So, this. This was not an enjoyable book. It is the story of author George Sand, born Aurore Dupin. I have not read anything by this historic author, and now I have the feeling that I never will, due to the fact that I dislike her so much due to this telling of her life.
If this book was meant to endear the character to me, it failed. I was not sympathetic to the character. She came across as selfish, bitchy, and boring. She “weeps” all the time and “falls into a despair.” I get it. Girl was depressed. We all get it. And it’s not like she doesn’t know the word “depressed” – no, she uses it to describe someone else in the latter part of the book! So get over yourself, your “periods of despair” are times of depression, and let’s move on. (To clarify, it’s not the depression I’m annoyed with – it’s the repeated use of the word “despair.”)
She is also a bit of a slut. It seems we can’t be introduced to a male character without them eventually banging. (There are a very few she doesn’t sleep with. Or does she?) She takes on lovers frequently, but it seems that she discards them rapidly. It’s like she keeps buying used cars, and can’t understand why they fall apart and don’t last. (That’s not the best comparison, as it is not fair to the men.) She “falls in love” frequently. I do find it amusing that while she has many lovers, before she started down her path of promiscuity, she was apparently really bad in bed. The approximate quote from her lover: “Could you help?” She’s hung up on the one female lover she had, Marie, and keeps talking about how she knows it will never be, but she would be with Marie if she could. (Although, from the descriptions of Marie and her character, I have no idea why.) It gets repetitive and a bit sad, to be honest. She needs to learn how to let things go.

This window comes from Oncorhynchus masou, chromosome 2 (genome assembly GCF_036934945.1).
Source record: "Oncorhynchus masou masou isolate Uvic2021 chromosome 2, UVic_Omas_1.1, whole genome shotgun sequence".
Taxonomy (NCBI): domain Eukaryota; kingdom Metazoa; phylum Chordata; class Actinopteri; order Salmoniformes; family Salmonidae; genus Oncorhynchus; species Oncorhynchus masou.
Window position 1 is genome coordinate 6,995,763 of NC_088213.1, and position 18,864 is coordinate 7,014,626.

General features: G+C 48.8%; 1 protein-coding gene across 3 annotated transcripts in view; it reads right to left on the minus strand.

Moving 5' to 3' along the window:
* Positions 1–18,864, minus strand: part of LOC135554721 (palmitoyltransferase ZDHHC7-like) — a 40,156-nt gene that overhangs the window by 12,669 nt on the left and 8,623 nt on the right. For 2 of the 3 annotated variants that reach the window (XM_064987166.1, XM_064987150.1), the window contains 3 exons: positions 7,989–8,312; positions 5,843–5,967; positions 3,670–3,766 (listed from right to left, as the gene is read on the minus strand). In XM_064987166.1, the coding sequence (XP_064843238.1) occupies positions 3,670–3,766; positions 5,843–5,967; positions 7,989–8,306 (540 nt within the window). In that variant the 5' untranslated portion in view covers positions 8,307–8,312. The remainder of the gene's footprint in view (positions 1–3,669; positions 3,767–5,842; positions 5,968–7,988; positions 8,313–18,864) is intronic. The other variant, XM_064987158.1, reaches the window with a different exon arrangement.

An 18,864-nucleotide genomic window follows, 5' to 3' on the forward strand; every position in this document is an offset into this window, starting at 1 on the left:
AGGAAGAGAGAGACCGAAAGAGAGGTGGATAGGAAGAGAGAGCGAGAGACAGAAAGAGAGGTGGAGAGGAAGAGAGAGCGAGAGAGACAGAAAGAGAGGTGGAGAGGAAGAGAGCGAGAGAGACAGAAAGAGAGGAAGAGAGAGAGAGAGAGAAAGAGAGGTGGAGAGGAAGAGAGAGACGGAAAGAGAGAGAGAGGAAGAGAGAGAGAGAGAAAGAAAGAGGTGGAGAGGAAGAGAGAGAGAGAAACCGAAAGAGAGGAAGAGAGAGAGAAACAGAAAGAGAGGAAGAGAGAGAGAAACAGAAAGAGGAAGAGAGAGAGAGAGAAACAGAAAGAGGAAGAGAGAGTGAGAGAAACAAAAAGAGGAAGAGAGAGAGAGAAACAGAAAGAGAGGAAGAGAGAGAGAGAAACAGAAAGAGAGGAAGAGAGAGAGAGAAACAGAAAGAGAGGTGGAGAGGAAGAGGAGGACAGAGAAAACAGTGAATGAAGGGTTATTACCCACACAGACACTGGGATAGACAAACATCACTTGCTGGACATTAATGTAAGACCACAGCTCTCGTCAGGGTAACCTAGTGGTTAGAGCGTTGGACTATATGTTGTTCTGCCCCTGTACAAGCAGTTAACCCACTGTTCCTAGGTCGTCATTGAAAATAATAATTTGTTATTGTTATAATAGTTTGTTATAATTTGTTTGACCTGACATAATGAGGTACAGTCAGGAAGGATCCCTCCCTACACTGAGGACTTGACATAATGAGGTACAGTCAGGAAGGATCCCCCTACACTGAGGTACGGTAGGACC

She is also hypocritical. She goes on about her personal god, Coram, and then talks about her wish to become a nun in the Catholic church. I don’t think those can go together. She talks about being on the side of the people, yet she is an aristocrat. She ping-pongs back and forth from Paris to her country estate so often I’m surprised she didn’t get whiplash.
As for formatting, we start with two timelines – her childhood and her adulthood, with the childhood eventually catching up to where we started. While I’m sure this was meant to serve some purpose, it just kind of irritated me. While it’s nice to know she was happy with this person or that, you know it won’t last. Also, there will be a scene in the adult timeline with a “good and close” friend that we’ve never heard anything from before. I chose this book for the promise of appearances by Chopin and Liszt, but they didn’t really show up until the last two or three discs of the 10 disc set.
There were some sections that were nice. The descriptions of the countryside were lovely, and there are some lovely prose sections. But then the “story” kicks in and kind of ruins it. So for the brief bits of lovely prose and the lines that made me giggle, I shall be magnanimous and give the book 2 stars. (According to the Amazon page, this is a New York Times bestseller. I have no idea why.)